After the Mexican/American War and the Gadson Purchase, all the land of present day Arizona and New Mexico was lumped together as the New Mexico Territory. The local government in Santa Fe quickly realized that this huge land mass was too unwieldy to govern effectively from so far away and they talked about splitting it in two. But instead of putting the resulting territories next to each other, they proposed placing the New Mexico Territory on top of Arizona with the border being a horizontal line at the 34th parallel. As a side benefit, the New Mexican legislature also proposed moving all of the Indians to Arizona. Nice.
The US congress pretty much ignored all of this. The whole territory aligned itself with the confederates during the civil war, but were too far away from the action to have much impact and at the war's end congress sort of pretended the confederate states of New Mexico and Arizona never existed. They reset the boundary line in a north-south direction and gave the then territories the shape the states have today. President Lincoln appointed John Gurley to be Arizona Governor and he was so excited he promptly died before taking office and was replaced by John Nobel Goodwin.
Goodwin toured the territory and selected an area near Granite Creek for the capital of the territory, an odd choice given that there was no town there. But there were already mining operations underway, and that seemed important. The town was surveyed and laid out in 1864. In May they held a public meeting and chose the name Prescott, after a local historian, and in June they started selling lots. The town wasn't officially incorporated until 1880. Prescott was only the territorial capitol for 2 years, when the government moved to Tucson. It returned to Prescott in 1877 and remained there until it finally relocated permanently to Phoenix in 1889.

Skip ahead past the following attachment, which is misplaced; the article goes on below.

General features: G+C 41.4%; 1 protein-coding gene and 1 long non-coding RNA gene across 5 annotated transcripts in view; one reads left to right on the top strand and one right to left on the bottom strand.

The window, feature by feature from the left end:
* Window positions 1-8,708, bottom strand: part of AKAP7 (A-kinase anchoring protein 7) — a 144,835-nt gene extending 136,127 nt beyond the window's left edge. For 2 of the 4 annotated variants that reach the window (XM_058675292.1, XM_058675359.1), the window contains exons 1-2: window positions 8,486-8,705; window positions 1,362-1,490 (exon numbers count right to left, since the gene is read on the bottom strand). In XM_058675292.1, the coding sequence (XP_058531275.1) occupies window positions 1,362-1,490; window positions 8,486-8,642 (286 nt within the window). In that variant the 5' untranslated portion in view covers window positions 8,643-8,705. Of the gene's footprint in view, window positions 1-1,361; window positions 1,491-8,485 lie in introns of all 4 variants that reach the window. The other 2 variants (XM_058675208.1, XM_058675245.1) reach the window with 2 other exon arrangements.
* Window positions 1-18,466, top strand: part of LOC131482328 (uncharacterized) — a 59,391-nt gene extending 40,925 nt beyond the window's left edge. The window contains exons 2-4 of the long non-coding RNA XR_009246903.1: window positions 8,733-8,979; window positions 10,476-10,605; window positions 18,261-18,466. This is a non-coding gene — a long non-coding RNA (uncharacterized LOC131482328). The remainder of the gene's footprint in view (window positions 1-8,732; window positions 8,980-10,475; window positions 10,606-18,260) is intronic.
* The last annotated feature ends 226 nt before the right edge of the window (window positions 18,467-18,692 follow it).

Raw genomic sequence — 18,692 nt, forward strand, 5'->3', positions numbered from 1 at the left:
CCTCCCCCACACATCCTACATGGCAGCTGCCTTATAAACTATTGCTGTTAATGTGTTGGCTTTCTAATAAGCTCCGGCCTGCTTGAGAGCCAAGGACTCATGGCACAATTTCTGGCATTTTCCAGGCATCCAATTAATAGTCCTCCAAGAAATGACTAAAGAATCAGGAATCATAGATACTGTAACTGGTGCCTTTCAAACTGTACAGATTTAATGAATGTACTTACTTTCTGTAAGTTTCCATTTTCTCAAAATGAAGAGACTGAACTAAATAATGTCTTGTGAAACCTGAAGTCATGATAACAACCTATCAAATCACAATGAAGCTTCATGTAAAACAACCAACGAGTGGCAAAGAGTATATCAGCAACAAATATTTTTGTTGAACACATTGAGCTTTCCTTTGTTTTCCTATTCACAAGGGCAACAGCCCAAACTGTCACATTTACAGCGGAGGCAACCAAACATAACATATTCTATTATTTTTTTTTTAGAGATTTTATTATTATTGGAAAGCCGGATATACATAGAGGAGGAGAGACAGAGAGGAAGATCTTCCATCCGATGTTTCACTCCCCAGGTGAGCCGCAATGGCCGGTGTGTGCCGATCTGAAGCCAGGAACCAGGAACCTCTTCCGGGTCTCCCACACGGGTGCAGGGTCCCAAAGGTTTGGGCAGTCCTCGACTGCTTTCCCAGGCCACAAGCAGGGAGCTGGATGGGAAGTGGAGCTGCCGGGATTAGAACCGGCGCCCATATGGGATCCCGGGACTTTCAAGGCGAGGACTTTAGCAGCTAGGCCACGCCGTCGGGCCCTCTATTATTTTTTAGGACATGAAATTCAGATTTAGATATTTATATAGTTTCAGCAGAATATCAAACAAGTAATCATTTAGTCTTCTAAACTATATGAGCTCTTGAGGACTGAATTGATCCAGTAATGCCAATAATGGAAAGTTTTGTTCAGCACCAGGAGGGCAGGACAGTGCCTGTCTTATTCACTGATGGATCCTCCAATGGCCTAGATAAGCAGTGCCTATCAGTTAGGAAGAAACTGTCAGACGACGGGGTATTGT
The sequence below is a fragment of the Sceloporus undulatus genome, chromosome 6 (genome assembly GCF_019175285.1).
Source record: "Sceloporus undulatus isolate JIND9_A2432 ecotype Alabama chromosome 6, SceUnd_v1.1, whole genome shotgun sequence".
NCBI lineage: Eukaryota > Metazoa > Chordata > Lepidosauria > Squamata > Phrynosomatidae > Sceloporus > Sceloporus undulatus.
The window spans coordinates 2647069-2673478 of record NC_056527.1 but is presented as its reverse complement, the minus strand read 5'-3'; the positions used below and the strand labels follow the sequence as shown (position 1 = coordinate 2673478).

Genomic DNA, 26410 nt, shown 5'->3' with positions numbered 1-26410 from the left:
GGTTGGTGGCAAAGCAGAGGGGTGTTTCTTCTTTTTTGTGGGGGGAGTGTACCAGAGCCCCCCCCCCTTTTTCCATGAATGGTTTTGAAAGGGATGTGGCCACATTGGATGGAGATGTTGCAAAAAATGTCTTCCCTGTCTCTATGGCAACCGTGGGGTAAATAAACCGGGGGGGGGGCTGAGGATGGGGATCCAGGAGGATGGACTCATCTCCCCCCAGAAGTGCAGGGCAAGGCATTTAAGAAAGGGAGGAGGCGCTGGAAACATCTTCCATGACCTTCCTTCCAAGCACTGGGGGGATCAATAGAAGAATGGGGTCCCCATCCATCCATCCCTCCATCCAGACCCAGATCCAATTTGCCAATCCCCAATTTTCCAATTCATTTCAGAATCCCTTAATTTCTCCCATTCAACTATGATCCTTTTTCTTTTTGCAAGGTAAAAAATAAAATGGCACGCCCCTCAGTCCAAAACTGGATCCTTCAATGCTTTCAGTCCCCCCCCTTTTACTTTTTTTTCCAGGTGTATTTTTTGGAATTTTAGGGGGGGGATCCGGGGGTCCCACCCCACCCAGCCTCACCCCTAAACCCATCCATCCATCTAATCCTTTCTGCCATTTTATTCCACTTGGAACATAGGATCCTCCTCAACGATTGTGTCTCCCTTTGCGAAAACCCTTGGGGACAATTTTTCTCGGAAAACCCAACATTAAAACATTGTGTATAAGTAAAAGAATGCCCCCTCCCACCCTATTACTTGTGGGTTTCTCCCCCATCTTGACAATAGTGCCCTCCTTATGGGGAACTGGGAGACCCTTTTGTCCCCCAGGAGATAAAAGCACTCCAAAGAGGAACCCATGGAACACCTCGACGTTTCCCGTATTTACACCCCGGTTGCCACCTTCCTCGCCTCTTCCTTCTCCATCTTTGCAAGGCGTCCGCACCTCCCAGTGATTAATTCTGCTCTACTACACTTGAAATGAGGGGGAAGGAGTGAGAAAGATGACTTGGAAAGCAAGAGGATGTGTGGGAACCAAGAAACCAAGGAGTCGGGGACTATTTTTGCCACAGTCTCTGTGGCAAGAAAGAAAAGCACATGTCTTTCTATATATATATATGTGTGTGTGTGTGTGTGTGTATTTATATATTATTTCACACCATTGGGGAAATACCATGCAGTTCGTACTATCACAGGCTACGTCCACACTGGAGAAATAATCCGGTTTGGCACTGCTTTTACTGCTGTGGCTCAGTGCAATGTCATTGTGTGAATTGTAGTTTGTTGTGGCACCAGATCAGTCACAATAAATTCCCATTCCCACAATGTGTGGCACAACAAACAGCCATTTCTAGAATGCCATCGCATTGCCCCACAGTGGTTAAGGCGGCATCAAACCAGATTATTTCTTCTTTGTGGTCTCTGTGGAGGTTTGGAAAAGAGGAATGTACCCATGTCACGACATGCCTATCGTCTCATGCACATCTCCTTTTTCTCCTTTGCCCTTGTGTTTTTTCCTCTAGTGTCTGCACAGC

|The magnificent Governor's Mansion|
The main museum building houses exhibits covering archeology, paleontology and town history. Buildings include Fort Misery (the oldest log cabin in Arizona), a local ranch house, a tiny school house, the one time home of John Fremont (a nice Victorian home) and several others. Going through everything takes at least a couple of hours and is time well spent.
Our campground was just north of town in the Granite Dells. This area is a combination of several lakes and large granite boulders. There is
|Vicki and schnoodles in the Granite Dells|
Whiskey Row is a city block just across from the courthouse that was at one time solid saloons and brothels. There are still some saloons and restaurants but no brothels I could find. The most famous is the Palace Saloon, where you could wet your whistle and conduct business in comfort. We ate there one night. The food was actually pretty mediocre but the ambiance was fabulous. It has a huge wooden bar in the main room.
|120 year old wooden bar, definitely worth saving|
While we were in town the local theater group staged a performance of Alice in Wonderland Jr., a version of Lewis Caroll's classic based primarily on the Disney Movie and designed to have as many cast members as possible. There were, for example, three Alices (big, little and normal) and three Cheshire Cats. The piece was clearly specifically written for schools and community theaters and contains reworked versions of many songs from the movie as well as, for some unknown reason, Zippity Doo Dah from Song of the South. It was about what you would expect for a children's production but was a lot of fun and we were happy we went.
|After the curtain call|
|Grand dining room at the Governor's Mansion|
|Lovely Governor's Bedroom|
|John C Fremont house|
|Local Indian basketry|
|Images from the Phippen Gallery|
|Vicki standing at the entrance to the Palace Saloon|
|Local Indians didn't make pottery. They traded for these with their neighbors.|